Once again when we turn to Marx's writings on the actual class struggle as opposed to abstract constructions such as the kind that G.A. Cohen attaches himself to there is little evidence of such crude "stagism". For example, in the "Address of the Central Committee to the Communist League", Marx and Engels point to the very likely event that feudalism will be replaced by socialism in Germany, and not by the logical next stage of capitalism. They have no interest in seeing Germany go through a prolonged stage of bourgeois-democracy.

"[The workers] must drive the proposals of the democrats, who in any case will not act in a revolutionary manner but in a merely reformist manner, to the extreme and transform them into direct attacks upon private property; thus, for example, if the petty bourgeois propose purchase of the railways and factories, the workers must demand that these railways and factories be simply confiscated by the state without compensation as being the property of reactionaries...

If the German workers are not able to attain power and achieve their own class interests without going through a lengthy revolutionary development, they at least know for a certainty this time that the first act of this approaching revolutionary drama will coincide with the direct victory of their own class in France and will be very much accelerated by it.

But they themselves must do the utmost for their final victory by clarifying their minds as to what their class interests are, by taking up their position as an independent party as soon as possible and by not allowing themselves to be seduced by a single moment by the hypocritical phrases of the democratic petty bourgeois into refraining from the independent organization of the proletariat. Their battle cry must be: The Revolution in Permanence."

There is little evidence of a "relay race" conception here. Marx and Engels did not urge the workers to turn the baton over to the capitalist class since it was their job to carry it for the next 500 yards or so. They instead urged the workers to carry the baton themselves and overturn *both* feudal and capitalist property relations at the same time.

Another example should drive the point home. In the article "On Social Relations in Russia", Engels the "stagist" who everybody loves to hate nowadays polemicizes against Pyotr Tkachov who thought that socialism was precluded in Russia since "we have no urban proletariat" and "we also have no bourgeoisie". Engels reply is to simply state that socialism might arise out of *pre-capitalist* formations, the rural communal ownership of land. He says, "It is clear that communal ownership in Russia is long past its period of florescence and to all appearances is moving toward its disintegration. Nevertheless, the possibility undeniably exists of raising this form of society to a higher one, if it should last until circumstances are ripe for that, and it if shows itself capable of development in such manner that the peasants no longer cultivate the land separately, but collectively; of raising it to this higher form without it being necessary for the Russian peasants to go through the intermediate stage of bourgeois small holdings."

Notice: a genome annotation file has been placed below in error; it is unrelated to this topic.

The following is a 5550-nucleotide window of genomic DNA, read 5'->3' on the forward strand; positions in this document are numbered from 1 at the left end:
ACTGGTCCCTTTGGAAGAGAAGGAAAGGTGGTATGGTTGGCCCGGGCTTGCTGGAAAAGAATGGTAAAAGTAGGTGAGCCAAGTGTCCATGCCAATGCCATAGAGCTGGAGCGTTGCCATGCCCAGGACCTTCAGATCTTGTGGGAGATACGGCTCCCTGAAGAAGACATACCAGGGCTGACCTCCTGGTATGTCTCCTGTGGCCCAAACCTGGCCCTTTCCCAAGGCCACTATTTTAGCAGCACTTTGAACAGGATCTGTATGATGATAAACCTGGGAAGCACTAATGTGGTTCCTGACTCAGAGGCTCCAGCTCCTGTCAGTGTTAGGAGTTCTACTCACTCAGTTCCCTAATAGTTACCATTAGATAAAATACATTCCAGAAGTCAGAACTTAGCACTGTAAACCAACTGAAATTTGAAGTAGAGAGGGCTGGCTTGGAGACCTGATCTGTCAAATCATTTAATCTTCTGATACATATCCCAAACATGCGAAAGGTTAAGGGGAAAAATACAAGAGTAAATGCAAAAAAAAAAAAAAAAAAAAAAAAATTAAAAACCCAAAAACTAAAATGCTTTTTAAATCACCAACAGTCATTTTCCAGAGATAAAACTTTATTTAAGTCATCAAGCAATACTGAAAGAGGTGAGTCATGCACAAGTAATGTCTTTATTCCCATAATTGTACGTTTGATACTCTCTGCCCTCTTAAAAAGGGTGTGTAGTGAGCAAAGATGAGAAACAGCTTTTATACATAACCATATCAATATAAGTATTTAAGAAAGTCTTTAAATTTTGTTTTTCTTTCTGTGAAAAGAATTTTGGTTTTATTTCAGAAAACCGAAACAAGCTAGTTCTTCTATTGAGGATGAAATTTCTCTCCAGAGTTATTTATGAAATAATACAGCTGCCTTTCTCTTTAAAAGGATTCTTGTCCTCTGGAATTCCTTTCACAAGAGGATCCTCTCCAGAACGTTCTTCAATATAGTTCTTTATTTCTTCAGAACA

The Russian peasants do not have to go through the intermediate stage just as the German workers did not. There is little engagement in Cohen's writings with actual history since he is preoccupied with a theory of history rather than real societies placed in time. This accounts for his inability to see the contradictory aspects not only of 19th century Germany and Russia, but contemporary society as well. His work, like Elster's, is preoccupied with theory rather than the messy details of real life.

In the twentieth century a "stagist" conception of Marxism drawn from the same sources that so enchant G. A. Cohen became the common wisdom of the 2nd and 3rd International. Trotsky's conception of Permanent Revolution was a departure from this and is influenced not only by the political ideas but even the language of Marx and Engels in this particular article. Cohen's desire to return Marxism to some sort of "orthodoxy" is a misbegotten project. It is based first of all on a misunderstanding of Marx's ideas on history and, worse, it is tied to a particularly odd, if not outright bugged-out, notion of what it means to be a socialist revolutionary.

The question of *why* one should be a socialist revolutionary is in Cohen's eyes a major problem since Marx and Engels said in the Communist Manifesto that the "fall [of the bourgeoisie] and the victory of the proletariat are inevitable." Cohen is thrown into a profound political and spiritual crisis by this conundrum. He raises his eyes to the heavens and cries out, "But, if the advent of socialism is inevitable, then why should Marx and Engels, and those who they hoped to activate, strive to achieve socialism?"

Is this not the silliest question you have ever heard in your life? How in the world did Cohen get such a first-class reputation among socialists? I can understand how he might impress a don or two at Oxford but this is just very dumb. There was nothing "inevitable" about socialism in the eyes of Marx and Engels.